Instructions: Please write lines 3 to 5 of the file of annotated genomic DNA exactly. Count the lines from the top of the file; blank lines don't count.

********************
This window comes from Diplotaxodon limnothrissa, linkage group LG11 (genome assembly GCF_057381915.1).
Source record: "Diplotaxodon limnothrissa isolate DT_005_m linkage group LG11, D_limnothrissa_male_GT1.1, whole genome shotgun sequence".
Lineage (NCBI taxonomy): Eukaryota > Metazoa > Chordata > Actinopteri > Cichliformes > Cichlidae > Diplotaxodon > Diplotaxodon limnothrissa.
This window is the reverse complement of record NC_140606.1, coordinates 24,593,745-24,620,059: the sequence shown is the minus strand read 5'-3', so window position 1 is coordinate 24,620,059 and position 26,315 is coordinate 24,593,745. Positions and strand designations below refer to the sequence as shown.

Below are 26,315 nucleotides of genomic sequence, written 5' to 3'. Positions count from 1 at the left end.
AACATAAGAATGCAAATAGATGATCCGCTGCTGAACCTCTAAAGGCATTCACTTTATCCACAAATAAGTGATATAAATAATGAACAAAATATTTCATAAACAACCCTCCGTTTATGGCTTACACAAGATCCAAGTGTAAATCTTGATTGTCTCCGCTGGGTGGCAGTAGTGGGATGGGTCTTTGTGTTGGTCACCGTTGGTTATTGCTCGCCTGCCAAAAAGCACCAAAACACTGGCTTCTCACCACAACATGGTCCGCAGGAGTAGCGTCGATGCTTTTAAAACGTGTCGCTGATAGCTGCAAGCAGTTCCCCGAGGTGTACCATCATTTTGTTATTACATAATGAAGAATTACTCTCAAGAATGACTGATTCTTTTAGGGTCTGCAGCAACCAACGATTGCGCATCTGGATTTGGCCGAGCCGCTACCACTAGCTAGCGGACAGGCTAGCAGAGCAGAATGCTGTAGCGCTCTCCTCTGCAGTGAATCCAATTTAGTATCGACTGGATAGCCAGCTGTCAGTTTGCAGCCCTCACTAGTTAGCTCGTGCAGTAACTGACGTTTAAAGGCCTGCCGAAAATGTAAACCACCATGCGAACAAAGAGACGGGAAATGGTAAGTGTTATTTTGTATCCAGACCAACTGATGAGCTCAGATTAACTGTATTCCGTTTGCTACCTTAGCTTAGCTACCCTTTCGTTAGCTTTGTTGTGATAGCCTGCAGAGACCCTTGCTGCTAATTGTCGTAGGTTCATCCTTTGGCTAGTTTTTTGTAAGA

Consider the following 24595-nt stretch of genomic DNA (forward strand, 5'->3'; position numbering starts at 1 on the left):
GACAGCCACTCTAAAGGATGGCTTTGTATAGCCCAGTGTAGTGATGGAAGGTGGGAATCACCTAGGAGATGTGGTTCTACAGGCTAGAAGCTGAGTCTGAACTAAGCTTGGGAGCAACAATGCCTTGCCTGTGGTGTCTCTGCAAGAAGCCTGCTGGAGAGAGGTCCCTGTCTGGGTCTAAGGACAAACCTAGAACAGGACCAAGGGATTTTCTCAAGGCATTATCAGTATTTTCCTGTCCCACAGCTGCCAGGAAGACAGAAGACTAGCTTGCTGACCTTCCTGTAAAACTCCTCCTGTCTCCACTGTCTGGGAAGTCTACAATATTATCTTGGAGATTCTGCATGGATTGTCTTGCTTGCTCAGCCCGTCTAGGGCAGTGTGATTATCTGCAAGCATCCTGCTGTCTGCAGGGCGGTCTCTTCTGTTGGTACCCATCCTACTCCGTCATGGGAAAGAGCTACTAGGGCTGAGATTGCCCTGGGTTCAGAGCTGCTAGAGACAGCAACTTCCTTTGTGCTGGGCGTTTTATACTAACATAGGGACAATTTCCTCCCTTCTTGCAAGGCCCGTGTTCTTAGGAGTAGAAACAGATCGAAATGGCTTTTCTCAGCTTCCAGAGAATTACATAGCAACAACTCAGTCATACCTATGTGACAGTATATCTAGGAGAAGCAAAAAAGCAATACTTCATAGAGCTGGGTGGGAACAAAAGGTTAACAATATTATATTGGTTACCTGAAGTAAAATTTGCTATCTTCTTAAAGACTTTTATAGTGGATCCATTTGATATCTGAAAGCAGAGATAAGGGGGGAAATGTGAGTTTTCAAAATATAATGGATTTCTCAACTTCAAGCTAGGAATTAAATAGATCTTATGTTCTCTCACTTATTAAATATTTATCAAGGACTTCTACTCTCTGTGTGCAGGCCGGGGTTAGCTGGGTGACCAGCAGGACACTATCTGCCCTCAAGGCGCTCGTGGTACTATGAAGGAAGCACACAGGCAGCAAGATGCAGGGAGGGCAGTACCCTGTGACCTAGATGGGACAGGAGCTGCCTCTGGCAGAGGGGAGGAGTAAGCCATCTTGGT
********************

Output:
Lineage (NCBI taxonomy): Eukaryota > Metazoa > Chordata > Actinopteri > Cichliformes > Cichlidae > Diplotaxodon > Diplotaxodon limnothrissa.
This window is the reverse complement of record NC_140606.1, coordinates 24,593,745-24,620,059: the sequence shown is the minus strand read 5'-3', so window position 1 is coordinate 24,620,059 and position 26,315 is coordinate 24,593,745. Positions and strand designations below refer to the sequence as shown.

Below are 26,315 nucleotides of genomic sequence, written 5' to 3'. Positions count from 1 at the left end.